“Ornette: Made in America”, Shirley Clarke’s last and least-known feature is also the movie she was born to make. First released in 1985 and opening in a restored print for a week-long run at the IFC Center (and thereafter in cities across the country), Clarke’s portrait of free jazz genius Ornette Coleman is something of a revelation, a summarizing work that draws on virtually everything the pioneering independent made before.
Clarke was originally a dancer and her ‘50s short were all, to lift a phrase from Maya Deren, choreographed for the camera. Her first two features, “The Connection” (1961) and “The Cool World” (1964) both featured notable jazz scores. Her documentaries “Robert Frost: A Lover’s Quarrel with the World” (1963) and “Portrait of Jason” (1967) both focused on strong individual personalities. For most of the ‘70s, Clarke worked in video.
“Ornette” has its origins in a project Clarke began and abandoned in the late ‘60s—a 16mm documentary on Coleman that would focus on not just on the saxophonist’s controversial, boundary-breaking music but his highly unusual decision to fill his group’s vacant drummer spot with his 11-year-old son Denardo Coleman. The project was reignited in the early ‘80s by producer Kathelin Hoffman who had invited Coleman to compose a special piece for the opening of his home town Fort Worth’s new cultural center, Caravan of Dreams, and then got Clarke interested in documenting it.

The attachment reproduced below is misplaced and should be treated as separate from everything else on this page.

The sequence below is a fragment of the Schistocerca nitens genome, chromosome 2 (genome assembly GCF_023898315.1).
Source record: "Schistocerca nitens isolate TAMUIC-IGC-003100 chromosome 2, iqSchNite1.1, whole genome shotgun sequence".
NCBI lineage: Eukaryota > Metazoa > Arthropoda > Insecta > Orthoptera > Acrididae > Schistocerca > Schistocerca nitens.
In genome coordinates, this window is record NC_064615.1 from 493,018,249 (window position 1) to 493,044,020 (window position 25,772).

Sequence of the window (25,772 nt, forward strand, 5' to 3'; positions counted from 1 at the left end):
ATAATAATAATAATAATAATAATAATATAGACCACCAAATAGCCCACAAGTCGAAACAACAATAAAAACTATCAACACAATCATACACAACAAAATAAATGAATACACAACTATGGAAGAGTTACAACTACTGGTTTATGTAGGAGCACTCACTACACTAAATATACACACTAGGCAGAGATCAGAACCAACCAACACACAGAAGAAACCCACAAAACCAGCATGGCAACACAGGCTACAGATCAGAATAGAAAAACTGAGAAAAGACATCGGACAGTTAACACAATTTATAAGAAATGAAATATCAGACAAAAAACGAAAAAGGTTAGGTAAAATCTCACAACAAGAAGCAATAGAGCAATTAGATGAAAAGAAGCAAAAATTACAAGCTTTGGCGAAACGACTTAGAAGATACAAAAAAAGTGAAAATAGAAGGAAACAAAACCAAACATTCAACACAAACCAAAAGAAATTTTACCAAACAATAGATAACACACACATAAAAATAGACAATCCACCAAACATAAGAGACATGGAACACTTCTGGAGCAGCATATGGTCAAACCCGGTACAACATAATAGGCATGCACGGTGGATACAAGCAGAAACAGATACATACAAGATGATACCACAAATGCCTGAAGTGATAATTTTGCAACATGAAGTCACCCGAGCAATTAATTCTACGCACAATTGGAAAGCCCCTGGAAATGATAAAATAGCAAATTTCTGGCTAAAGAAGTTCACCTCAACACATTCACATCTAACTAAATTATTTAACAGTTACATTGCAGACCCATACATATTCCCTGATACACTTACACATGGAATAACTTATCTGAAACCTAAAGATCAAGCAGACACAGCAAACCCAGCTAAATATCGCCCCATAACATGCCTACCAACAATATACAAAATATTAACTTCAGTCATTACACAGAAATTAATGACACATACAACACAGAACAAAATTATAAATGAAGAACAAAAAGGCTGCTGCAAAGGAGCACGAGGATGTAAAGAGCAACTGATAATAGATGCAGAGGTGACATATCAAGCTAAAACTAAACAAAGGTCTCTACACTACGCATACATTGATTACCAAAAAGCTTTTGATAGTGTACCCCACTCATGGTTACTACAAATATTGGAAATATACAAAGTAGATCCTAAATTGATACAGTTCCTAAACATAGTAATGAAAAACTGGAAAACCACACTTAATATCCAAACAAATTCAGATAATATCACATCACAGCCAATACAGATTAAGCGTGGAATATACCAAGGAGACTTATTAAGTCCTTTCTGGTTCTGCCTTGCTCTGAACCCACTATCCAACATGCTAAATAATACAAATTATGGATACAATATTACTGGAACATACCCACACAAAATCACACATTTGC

The result is both an immersion in Coleman’s music and philosophy, and a remarkable non-linear mosaic. A triumph of editing, at once jagged and fluid, “Ornette” skitters back and forth in time, with side trips to Morocco and Nigeria, integrating Clarke’s ‘60s footage, as well as other material shot on video, with newer Super-16 and 35mm material from the ‘80s. At least half is devoted to Coleman in performance, mainly with his ensemble Prime Time, but there are also cameos by William Burroughs, Don Cherry, King Curtis, Yoko Ono, and music critic Robert Palmer, along with numerous comments by Coleman himself offered at various stages in his life.
Taking about his youth in Texas, Coleman makes reference to his decision to “pursue my career imitating music.” Truly inspired, Clarke’s movie imitates that imitation, finding an approach that is perfectly wedded to her material.